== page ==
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Q. 1

Expert-verifiedFound in: Page 794

Book edition
4th

Author(s)
David Moore,Daren Starnes,Dan Yates

Pages
809 pages

ISBN
9781319113339

In the casting of metal parts, molten metal flows through a “gate” into a die that shapes the part. The gate velocity (the speed at which metal is forced through the gate) plays a critical role in die casting. A firm that casts cylindrical aluminum pistons examined a random sample of $12$ pistons formed from the same alloy of metal. What is the relationship between the cylinder wall thickness (inches) and the gate velocity (feet per second) chosen by the skilled workers who do the casting? If there is a clear pattern, it can be used to direct new workers or automate the process. A scatterplot of the data is shown below.

A least-squares regression analysis was performed on the data. Some computer output and a residual plot are shown below. A Normal probability plot of the residuals (not shown) is roughly linear.

$\begin{array}{lcccc}\text{Predictor}& \text{Coef}& \text{SE Coef}& T& \text{P}\\ \text{Constant}& 70.44& 52.90& 1.33& 0.213\\ \text{Thickness}& 274.78& 88.18& \star \star \star & \star \star \star \end{array}$

$S=56.3641\mathrm{R}-\mathrm{Sq}=49.3\%\mathrm{R}-\mathrm{Sq}\left(\mathrm{adj}\right)=44.2\%$

(a) Describe what the scatterplot tells you about the relationship between cylinder wall thickness and gate velocity.

(b) What is the equation of the least-squares regression line? Define any variables you use.

(c) One of the cylinders in the sample had a wall thickness of $0.4$ inches. The gate velocity chosen for this cylinder was $104.8$ feet per second. Does the regression line in part (b) overpredict or underpredict the gate velocity for this cylinder? By how much? Show your work.

(d) Is a linear model appropriate in this setting? Justify your answer with appropriate evidence.

(e) Interpret each of the following in context:

(i) The slope

(ii) $s$

(iii) ${r}^{2}$

(iv) The standard error of the slope

(a) The scatter plot diagram is Positive, Linear, and fairly Solid.

(b) The regression line equation is $\hat{y}=70.44+274.78x$ and the variables are $x$ the thickness, $y$ the velocity.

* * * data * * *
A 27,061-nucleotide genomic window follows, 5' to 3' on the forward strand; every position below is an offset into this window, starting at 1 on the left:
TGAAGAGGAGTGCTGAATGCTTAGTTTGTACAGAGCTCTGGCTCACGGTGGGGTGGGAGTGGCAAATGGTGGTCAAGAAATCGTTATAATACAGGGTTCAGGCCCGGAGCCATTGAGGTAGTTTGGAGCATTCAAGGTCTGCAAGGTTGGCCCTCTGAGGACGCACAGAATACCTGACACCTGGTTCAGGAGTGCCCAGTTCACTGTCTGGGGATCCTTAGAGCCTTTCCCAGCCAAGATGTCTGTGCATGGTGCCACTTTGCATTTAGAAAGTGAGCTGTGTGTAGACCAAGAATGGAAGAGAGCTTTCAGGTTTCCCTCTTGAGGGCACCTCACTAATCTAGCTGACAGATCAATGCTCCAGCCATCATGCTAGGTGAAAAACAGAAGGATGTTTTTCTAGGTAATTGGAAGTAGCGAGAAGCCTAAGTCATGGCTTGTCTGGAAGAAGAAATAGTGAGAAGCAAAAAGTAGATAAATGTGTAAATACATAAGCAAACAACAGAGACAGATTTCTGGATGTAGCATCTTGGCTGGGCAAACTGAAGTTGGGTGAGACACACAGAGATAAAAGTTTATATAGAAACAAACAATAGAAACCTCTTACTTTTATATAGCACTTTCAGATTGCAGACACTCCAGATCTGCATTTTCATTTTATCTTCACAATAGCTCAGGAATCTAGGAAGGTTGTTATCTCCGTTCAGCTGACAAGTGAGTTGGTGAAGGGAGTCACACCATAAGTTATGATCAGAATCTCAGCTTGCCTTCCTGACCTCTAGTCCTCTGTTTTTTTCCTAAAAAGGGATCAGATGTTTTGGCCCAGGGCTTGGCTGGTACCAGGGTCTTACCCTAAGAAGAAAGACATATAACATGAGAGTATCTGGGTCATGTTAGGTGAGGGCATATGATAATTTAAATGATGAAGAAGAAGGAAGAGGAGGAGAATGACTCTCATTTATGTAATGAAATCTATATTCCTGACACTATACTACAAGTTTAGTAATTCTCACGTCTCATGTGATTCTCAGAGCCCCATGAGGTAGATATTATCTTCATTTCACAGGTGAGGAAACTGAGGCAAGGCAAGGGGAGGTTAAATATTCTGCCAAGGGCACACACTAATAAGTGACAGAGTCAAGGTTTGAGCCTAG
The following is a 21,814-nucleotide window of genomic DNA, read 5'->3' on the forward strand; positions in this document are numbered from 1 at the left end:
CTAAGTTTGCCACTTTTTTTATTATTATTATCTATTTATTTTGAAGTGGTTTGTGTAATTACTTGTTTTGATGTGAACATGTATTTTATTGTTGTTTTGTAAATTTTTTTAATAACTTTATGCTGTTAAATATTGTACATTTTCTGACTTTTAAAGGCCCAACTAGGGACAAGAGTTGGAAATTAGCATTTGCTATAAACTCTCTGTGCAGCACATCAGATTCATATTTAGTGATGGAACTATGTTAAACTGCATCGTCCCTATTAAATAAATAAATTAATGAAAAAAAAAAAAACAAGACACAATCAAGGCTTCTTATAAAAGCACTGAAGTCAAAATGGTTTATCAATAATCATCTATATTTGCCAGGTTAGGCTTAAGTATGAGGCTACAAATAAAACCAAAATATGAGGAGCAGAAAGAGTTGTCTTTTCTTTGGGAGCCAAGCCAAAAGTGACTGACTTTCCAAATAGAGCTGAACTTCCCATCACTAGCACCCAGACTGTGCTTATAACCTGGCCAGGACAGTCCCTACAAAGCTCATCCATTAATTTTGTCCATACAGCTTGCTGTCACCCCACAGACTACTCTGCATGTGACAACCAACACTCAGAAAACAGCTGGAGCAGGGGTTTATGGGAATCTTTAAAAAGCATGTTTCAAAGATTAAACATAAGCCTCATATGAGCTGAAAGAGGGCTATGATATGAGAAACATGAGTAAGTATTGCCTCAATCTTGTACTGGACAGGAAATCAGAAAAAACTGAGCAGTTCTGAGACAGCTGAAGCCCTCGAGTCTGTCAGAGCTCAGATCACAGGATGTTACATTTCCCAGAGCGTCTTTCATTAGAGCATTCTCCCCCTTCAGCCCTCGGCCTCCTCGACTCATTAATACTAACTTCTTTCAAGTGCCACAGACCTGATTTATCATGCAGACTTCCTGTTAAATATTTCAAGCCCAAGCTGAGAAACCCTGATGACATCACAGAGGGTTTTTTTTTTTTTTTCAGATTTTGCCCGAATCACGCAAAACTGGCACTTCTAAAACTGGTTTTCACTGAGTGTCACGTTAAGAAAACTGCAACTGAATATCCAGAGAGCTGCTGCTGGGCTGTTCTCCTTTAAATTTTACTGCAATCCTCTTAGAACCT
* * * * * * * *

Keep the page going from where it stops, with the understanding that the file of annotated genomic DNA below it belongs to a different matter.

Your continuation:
(c) The expected value of $180.352$ is thus greater than $104.8$, indicating that the gate velocity has been overestimated.

(d) Yes, there is a linear model appropriate in this setting.

(e) The values of

(i) $b=274.78$

(ii) $s=56.3641$

(iii) ${r}^{2}=49.3\%$

(iv) $S{E}_{b}=88.18$

The plot slopes upward, hence the direction is positive.

Because the points sit uniformly along a line and there is no curvature, the form is linear.

Strength: Good, because the points aren't too far apart or too near together.

The coefficient of $a$ and $b$ are:

$a=70.44$

$b=274.78$

General regression equation

$\hat{y}=a+bx$

$x=0.4$

$y=104.8$

From the part (b)

$\hat{y}=70.44+274.78x$

Replacing the value of $x$

$\hat{y}=70.44+274.78(0.4)\phantom{\rule{0ex}{0ex}}=180.352$

Yes, because the residual plot shows no discernible trend and the residual in the plot is centered at roughly $0$ on the basis of the presented figure.

(i) The slope is estimated to be $274.78$, therefore a gate speed raise of $274.78$ per inch of thickness is necessary.

(ii) $s=56.3641$ In other words, $56,3641$ assumptions are predicted to differ from the genuine value on average.

(iii) ${r}^{2}=49.3\%$ This means the least-square regression line explained $49.3\%$ of the variance between the variables.

(iv) $S{E}_{b}=88.18$ This means that the population regression line's anticipated slope would deviate by an average of $88.18$.

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